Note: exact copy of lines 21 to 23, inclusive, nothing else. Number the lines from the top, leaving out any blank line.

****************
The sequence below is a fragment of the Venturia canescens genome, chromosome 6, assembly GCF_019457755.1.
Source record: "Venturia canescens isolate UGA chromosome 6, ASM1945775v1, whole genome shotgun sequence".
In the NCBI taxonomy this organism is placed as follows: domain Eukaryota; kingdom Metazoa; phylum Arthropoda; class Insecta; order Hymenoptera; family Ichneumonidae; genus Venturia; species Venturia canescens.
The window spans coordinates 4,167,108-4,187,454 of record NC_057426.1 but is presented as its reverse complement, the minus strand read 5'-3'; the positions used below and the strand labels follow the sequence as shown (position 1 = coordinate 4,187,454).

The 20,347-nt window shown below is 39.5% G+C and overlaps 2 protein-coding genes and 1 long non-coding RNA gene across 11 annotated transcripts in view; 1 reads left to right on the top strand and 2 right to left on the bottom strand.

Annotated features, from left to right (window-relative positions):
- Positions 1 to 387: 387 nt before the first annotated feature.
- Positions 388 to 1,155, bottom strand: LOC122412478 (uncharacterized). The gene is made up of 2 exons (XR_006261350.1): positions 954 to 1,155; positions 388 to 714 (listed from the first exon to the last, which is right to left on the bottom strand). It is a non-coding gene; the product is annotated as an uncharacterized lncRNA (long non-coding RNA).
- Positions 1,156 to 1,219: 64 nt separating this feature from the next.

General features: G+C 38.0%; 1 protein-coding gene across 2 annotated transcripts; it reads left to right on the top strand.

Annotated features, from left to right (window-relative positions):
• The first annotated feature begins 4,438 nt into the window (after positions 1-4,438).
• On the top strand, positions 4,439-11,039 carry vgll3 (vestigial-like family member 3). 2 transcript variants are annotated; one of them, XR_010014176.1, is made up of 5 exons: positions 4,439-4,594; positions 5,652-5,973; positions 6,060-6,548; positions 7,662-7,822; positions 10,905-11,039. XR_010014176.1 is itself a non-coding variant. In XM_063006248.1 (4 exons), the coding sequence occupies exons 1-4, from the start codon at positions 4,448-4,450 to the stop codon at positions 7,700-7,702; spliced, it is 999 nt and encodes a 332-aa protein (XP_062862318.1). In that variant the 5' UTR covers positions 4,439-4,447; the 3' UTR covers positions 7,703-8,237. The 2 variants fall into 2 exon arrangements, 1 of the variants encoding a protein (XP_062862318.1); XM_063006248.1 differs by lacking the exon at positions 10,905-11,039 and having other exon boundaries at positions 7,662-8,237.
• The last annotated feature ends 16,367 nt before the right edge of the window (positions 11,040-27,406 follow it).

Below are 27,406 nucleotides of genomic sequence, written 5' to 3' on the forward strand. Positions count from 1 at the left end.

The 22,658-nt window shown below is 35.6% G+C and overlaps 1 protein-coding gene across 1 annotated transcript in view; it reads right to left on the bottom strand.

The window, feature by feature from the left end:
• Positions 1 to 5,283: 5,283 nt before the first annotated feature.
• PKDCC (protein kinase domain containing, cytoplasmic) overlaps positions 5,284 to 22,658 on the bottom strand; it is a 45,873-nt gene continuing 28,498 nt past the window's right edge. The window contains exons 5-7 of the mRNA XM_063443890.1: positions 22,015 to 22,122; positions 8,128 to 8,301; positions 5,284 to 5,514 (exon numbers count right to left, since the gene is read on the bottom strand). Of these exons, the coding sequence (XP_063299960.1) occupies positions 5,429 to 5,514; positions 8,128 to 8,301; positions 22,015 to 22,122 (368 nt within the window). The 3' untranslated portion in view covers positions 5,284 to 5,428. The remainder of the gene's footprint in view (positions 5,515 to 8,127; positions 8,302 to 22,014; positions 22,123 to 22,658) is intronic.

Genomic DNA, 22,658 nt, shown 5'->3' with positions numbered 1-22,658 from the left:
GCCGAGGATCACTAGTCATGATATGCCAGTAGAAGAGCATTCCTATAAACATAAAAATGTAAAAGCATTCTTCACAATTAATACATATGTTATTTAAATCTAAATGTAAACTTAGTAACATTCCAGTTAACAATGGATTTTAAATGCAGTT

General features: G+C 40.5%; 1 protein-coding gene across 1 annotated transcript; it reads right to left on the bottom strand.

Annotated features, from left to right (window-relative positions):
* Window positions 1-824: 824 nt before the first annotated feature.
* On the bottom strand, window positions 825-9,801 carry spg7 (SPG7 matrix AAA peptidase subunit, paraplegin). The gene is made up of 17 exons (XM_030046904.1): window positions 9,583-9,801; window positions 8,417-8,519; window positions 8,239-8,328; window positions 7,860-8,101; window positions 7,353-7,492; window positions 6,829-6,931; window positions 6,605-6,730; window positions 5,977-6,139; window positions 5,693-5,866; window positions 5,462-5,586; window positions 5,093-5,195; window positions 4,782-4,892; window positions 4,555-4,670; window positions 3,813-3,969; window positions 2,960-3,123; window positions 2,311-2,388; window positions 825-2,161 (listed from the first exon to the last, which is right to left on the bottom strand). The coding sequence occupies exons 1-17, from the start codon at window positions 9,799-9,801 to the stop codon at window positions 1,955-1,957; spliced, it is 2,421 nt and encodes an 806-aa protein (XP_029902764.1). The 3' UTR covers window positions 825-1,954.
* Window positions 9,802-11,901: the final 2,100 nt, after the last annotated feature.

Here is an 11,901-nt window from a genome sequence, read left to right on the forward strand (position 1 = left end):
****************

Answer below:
GCCGAGGATCACTAGTCATGATATGCCAGTAGAAGAGCATTCCTATAAACATAAAAATGTAAAAGCATTCTTCACAATTAATACATATGTTATTTAAATCTAAATGTAAACTTAGTAACATTCCAGTTAACAATGGATTTTAAATGCAGTT

General features: G+C 40.5%; 1 protein-coding gene across 1 annotated transcript; it reads right to left on the bottom strand.

Annotated features, from left to right (window-relative positions):